Report Reveals Cybersecurity Best, Worst Practices

By Doug Black

November 18, 2016

Looming behind the excitement at SC16 around new digital enterprise strategies is the growing menace of cyber-attacks. But in spite of these worries, the state of cybersecurity readiness at too many companies is woefully inadequate. 

That’s the finding of Bob Sorensen, research vice president, HPC Group, at industry watcher IDC delivered at the analyst group’s annual HPC Update breakfast at SC16 this week in Salt Lake City. Sorensen’s message: If your company has the characteristics of a cybersecurity “worst practitioner” (which tends to be among public utilities, hospitals and universities – manufacturers are generally “middle of the pack”), the time to adopt new cybersecurity strategies is now.

IDC conducted a study of cybersecurity at 62 large industries in the U.S. and Europe across the financial services, technology, manufacturing, retail, hospital and academic sectors. Here are excerpts of his comments:

The State of Cybersecurity

The key concerns that came out in our study: Most US companies are underprepared to deal with cybersecurity threats. Even though there are lots of good best practices, they’re only being conducted by a small number of leading-edge firms. On average, firms are not availing themselves of what’s readily available, and that’s a cause for concern.

Detecting a breach can take up to two years. That’s really a disturbing concept, that someone could be nosing around corporate data that’s not only unprotected, not just to steal data, but to change it. Data integrity is a concern, the idea that the data you’re using to make critical decisions in research or business process environments may not be the right data, it may have been changed for nefarious reasons. It’s one of the silent concerns.

idc-security-2-sc16

The Big Fear: Reputation Damage

One of the things we found with the Target breach, a very public intrusion, is that Target really didn’t take a huge financial hit on the actual intrusion itself. There was insurance in place, there was pushing off losses to the finance companies that Target deals with.

What we found, what really scares companies, isn’t the loss of dollars, it’s the loss of reputation, which brings with it a future loss of income that you simply cannot determine. Companies…can buy insurance for a particular hit, that’s a known quantity, but what they can’t do is figure out how that affects their line of business down the line. Which speaks in some sense to the idea that there’s probably a lot of cyber-attacks we’re not finding out about simply because it benefits these companies greatly to keep attacks under wraps as long as possible.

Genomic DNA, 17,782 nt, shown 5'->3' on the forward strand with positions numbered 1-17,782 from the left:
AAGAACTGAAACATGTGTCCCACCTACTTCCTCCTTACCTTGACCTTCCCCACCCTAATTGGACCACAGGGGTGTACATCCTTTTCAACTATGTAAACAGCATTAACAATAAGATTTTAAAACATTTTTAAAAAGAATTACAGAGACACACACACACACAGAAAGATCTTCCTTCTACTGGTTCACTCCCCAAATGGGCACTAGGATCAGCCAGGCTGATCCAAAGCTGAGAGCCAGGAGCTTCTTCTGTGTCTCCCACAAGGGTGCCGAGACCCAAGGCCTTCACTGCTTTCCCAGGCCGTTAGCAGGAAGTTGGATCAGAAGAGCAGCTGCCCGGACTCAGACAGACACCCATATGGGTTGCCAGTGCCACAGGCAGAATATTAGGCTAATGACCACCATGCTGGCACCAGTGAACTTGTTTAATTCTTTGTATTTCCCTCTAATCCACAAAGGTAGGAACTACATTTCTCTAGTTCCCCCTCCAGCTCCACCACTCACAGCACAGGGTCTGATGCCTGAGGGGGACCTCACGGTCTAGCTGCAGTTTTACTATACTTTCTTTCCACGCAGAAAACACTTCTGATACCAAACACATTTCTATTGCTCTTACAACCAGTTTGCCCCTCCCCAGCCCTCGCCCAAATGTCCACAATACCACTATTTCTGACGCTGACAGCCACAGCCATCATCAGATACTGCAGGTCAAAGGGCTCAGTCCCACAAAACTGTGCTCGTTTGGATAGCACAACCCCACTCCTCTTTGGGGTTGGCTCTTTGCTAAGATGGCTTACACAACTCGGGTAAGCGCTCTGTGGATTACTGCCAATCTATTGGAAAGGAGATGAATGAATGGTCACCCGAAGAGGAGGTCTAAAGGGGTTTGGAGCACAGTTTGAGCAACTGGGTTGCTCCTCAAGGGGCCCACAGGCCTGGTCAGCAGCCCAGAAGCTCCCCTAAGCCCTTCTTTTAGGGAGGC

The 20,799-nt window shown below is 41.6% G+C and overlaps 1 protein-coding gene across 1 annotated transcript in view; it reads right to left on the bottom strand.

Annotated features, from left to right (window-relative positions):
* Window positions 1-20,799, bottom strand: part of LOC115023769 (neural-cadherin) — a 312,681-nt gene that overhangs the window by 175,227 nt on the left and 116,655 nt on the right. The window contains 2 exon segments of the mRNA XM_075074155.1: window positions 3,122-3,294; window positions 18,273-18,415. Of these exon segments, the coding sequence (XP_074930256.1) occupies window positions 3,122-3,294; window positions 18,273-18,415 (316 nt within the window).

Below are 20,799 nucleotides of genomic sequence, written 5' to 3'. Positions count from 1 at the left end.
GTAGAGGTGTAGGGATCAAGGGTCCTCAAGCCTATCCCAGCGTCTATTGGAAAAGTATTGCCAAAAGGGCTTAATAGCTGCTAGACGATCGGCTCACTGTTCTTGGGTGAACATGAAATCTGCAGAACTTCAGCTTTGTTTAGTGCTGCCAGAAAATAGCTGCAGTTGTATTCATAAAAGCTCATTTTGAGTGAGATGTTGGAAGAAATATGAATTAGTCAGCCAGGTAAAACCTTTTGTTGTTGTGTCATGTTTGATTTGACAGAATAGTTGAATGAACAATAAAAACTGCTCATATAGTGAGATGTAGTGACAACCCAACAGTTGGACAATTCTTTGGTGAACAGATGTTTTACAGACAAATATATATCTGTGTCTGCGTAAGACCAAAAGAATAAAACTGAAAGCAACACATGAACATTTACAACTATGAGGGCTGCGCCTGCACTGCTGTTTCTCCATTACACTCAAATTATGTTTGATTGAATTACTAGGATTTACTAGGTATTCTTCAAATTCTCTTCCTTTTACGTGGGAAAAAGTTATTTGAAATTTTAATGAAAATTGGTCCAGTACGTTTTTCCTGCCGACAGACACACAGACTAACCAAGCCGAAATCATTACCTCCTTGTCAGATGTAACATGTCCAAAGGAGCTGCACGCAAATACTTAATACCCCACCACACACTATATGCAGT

Malware Manners

We heard this time and again: malware people are conducing themselves in a very proper and organized manner. The thinking with a lot of them is…they don’t charge too much because they don’t want to kill the goose that laid the golden egg. (Malware practitioners think of it as) a very refined, respectable business to be in. You come in and say: ‘Give us some money and we’ll go away.’ You give them money and they do go away because if they don’t, no one’s going to give them more money. And if they ask for too much money there are going to be problems. So right now it’s a very genteel world out there for malware.

Conflicting Priorities: Security and Access

IDC's Bob Sorensen
IDC’s Bob Sorensen

There’s a major tradeoff between security and easy access (to the network and to data). It’s something every business has to deal with. We asked questions about balancing security and processes, and the underlying goal is: ‘We have to do both, we can’t sacrifice our business plan for our cybersecurity.’ We found time and again even among the best practitioners in data security: Job 1 is conducting business, and that process is king. This is handed down from the board of directors of the company, and then they tell cybersecurity teams, ‘Make us secure under this realm.’

Proliferating Points of Attack

Heterogeneity is a problem: the idea of ‘bring your own device,’ multiple operating systems, clouds. There are lots and lots of end points out there, lots of way to enter a network, and these are things cybersecurity folks are definitely worried about.